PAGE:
an assignment into a piece of music. Only real performance practice
does that, and if ISSMA Solo and Ensemble is the only time that a
student performs in the year, he or she won’t improve very fast.
I've done this class before, but not in several years. I hope to have
mini-recitals and oboe studio events much more frequently this season.
We will have fun!
I can remember at least two old cranky violinists coming to talk to young me about NOT going into music. There was a session, for example, during a Rochester Philharmonic Youth Orchestra retreat in which a real RPO professional (who was probably 47 but whom I remember as ancient) told us that, statistically, no one who graduates from music school wins auditions for jobs because there are only like 4 jobs out there in the world and 7000 hotshots coming into the job market every week.
I may have misremembered the details of this speech, but I remember the emotional jolt. It was designed to discourage.
Last weekend I was presenting at a Double Reed Festival, and heard some oboists grumbling about another presenter who had evidently given something of the same talk to a roomful of masterclass attendees and participants. High school students and cheerful adult amateurs.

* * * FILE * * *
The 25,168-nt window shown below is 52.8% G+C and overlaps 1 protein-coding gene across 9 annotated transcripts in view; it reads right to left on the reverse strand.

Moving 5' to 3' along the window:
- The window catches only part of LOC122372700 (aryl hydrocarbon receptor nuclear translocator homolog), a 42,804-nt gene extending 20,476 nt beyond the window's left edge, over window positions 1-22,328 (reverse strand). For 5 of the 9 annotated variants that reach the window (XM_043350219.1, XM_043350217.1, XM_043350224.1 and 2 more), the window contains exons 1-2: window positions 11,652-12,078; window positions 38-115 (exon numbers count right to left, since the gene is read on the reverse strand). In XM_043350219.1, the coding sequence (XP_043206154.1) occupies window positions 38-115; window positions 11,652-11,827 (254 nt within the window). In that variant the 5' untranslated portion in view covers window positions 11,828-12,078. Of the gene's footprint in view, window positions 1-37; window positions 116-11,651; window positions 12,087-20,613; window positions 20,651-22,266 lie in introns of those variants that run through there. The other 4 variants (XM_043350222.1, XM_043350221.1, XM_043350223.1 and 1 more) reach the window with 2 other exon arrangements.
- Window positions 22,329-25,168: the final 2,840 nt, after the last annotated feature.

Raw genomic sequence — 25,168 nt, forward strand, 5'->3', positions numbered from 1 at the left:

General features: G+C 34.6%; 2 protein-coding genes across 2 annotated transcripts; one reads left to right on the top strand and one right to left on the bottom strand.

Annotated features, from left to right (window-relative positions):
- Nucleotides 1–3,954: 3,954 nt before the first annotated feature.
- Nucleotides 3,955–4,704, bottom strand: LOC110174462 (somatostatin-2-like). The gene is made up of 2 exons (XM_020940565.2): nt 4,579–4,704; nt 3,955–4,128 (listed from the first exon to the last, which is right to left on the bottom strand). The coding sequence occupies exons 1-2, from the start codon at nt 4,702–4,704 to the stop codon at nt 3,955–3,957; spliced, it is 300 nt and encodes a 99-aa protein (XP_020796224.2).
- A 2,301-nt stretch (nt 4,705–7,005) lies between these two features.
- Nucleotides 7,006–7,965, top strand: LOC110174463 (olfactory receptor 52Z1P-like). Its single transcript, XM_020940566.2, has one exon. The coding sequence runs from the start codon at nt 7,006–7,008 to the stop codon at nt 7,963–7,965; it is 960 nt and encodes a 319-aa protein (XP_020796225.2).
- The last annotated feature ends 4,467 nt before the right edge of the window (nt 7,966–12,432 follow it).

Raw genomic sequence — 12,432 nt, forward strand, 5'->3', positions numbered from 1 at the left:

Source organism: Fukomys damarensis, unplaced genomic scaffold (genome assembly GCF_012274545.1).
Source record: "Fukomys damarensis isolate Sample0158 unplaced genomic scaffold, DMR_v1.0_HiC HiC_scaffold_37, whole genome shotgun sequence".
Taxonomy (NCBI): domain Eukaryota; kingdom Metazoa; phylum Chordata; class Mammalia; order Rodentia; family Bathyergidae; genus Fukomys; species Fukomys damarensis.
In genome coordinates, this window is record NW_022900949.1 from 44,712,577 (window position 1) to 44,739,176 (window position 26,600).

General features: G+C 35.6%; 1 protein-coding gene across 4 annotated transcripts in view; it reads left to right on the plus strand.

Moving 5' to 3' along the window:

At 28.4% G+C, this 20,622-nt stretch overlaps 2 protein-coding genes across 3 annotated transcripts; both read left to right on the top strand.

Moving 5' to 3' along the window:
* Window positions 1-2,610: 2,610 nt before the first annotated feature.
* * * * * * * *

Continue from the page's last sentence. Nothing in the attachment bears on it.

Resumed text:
And look, there's an element of truth to this. Classical music is not a growing field, and it is leg…
Here’s my FAVORITE thing about that Shaquille O'Neal video everyone's sharing this week - it’s how HAPPY he is playing this silly game and how little he CARES what the oboe actually SOUNDS LIKE or how to play it.
Almost as if the oboe is not a giant obstacle to overcome.
Instead of focusing on the CRAFT of the instrument, the precise fingerings, the quality of the sound, the finesse of the vibrato - his focus is on DELIVERING the SONG. It’s on COMMUNICATION, not perfection.
What a LIBERATING concept!
When I am playing my best, I find that I can surpass the STRUGGLE and come to a place where my focus is on communication. I can sing through the instrument, and I can use that voice to reach out and find someone else. This is really what being In the Zone means for me - it's when I don’t have to engage with the OBOE and instead can be generous with my VOICE for the audience.
I seek and strive for this Zone all the time - it’s the whole point of practicing! I practice long…
I must not talk enough about warmups. I say this because recently, in my last lesson ever with a student leaving for college, I was mentioning something about my warmup regimen and his jaw dropped. Apparently long tones and intervals and scales with varied articulations are not part of his daily routine, nor had it ever occurred to him to use his band's warmup period to improve his playing. And I'm not telling this story on him, but on myself. Obviously I need to address the warm up period because it is fully half of the playing I do, and sometimes more.
Much of practicing is focused on learning a specific piece - either something you are performing at a specific time in the future, or an etude for your lesson, or the piece you're playing in band or orchestra. You are working on the specific problems or techniques that that piece requires. Of course you are working in as efficient a way as possible, and at the end of your practice period you can play the passage or pi…